John was Fully Accepted (100%) by Athanasius of Alexandria
(Fully accepted; true scripture; quoted approvingly)
16 Cyril of Jerusalem (386 AD)

John was Fully Accepted (100%) by Cyril of Jerusalem
(Fully accepted; true scripture; quoted approvingly)
17 Augustine of Hippo (400 AD)

John was Fully Accepted (100%) by Augustine of Hippo
(Fully accepted; true scripture; quoted approvingly)
Bible Canon (367 AD)
In 367 AD, Bishop Athanasius of Alexandria, first gave a list of the 27-books to become the New Testament 'Bible Canon'
TEXTUAL CRITICISM | JOHN
There was considerable controversy over the Gospel of John in the early church councils. Many bishops felt that it should be rejected from the canon
In these lay a great multitude of impotent folk, of blind, halt, withered, waiting for the moving of the water

Bible Translations: Missing/Disputed Verse
Displayed as above
Missing Verse
Disputed Verse
Textual Criticism
The Triumphal Entry: Did Jesus request a donkey, take the donkey himself or return the donkey to its owner later? - Comparing the accounts given in Matthew 21:3, Mark 11:3, Luke 19:31 and John 12:14
E.P. Sanders, The Historical Figure Of Jesus
On the Gospel of John, he said:

It is impossible to think that Jesus spent his short ministry teaching in two such completely different ways, conveying such different contents, and there were simply two traditions, each going back to Jesus, one transmitting 50% of what he said and another one the other 50%, with almost no overlaps. Consequently, for the last 150 or so years scholars have had to choose.

They have almost unanimously, and I think entirely correctly, concluded that the teaching of the historical Jesus is to be sought in the synoptic gospels and that JOHN [Gospel of] represents an advanced theological development, in which meditations on the person and work of Christ are presented in the first person, as if Jesus said them.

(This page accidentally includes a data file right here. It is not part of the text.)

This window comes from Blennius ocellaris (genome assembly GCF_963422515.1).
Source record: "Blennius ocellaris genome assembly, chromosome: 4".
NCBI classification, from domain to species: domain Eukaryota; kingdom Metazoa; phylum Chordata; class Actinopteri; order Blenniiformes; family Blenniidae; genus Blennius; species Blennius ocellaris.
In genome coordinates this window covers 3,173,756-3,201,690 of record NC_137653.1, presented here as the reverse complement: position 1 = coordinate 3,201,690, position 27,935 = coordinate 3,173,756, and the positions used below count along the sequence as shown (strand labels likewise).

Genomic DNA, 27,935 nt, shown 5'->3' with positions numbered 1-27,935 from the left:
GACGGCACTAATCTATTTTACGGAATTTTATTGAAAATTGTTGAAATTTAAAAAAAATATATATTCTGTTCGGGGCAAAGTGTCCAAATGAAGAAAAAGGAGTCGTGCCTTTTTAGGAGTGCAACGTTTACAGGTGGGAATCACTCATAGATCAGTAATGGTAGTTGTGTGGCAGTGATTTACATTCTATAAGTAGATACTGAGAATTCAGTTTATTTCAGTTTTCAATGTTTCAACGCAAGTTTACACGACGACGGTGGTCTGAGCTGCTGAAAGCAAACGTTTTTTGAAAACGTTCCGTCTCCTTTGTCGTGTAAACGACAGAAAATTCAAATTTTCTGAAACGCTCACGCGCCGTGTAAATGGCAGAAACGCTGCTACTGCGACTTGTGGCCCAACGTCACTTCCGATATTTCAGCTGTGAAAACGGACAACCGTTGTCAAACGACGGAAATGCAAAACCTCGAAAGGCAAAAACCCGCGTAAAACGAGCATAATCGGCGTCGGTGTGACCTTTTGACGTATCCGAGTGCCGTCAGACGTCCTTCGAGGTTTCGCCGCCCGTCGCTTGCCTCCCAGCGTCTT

E.P. Sanders, The Historical Figure Of Jesus, 1993, Penguin Books, pp. 70-71
SCRIPTURE TEXT (25) | JOHN
John   |   Chapter: 21   |   Verses: 25
Chapter:
1 2 3 4 5 6 7 8 9 10 11 12 13 14 15 16 17 18 19 20 21
1 There were together Simon Peter, and Thomas called Didymus, and Nathanael of Cana in Galilee, and the sons of Zebedee, and two other of his disciples.
2 Simon Peter saith unto them, I go a fishing. They say unto him, We also go with thee. They went forth, and entered into a ship immediately; and that night they caught nothing.
3 But when the morning was now come, Jesus stood on the shore: but the disciples knew not that it was Jesus.
4 Then Jesus saith unto them, Children, have ye any meat? They answered him, No.
5 And he said unto them, Cast the net on the right side of the ship, and ye shall find. They cast therefore, and now they were not able to draw it for the multitude of fishes.
6 Therefore that disciple whom Jesus loved saith unto Peter, It is the Lord. Now when Simon Peter heard that it was the Lord, he girt his fisher's coat unto him, (for he was naked,) and did cast himself into the sea.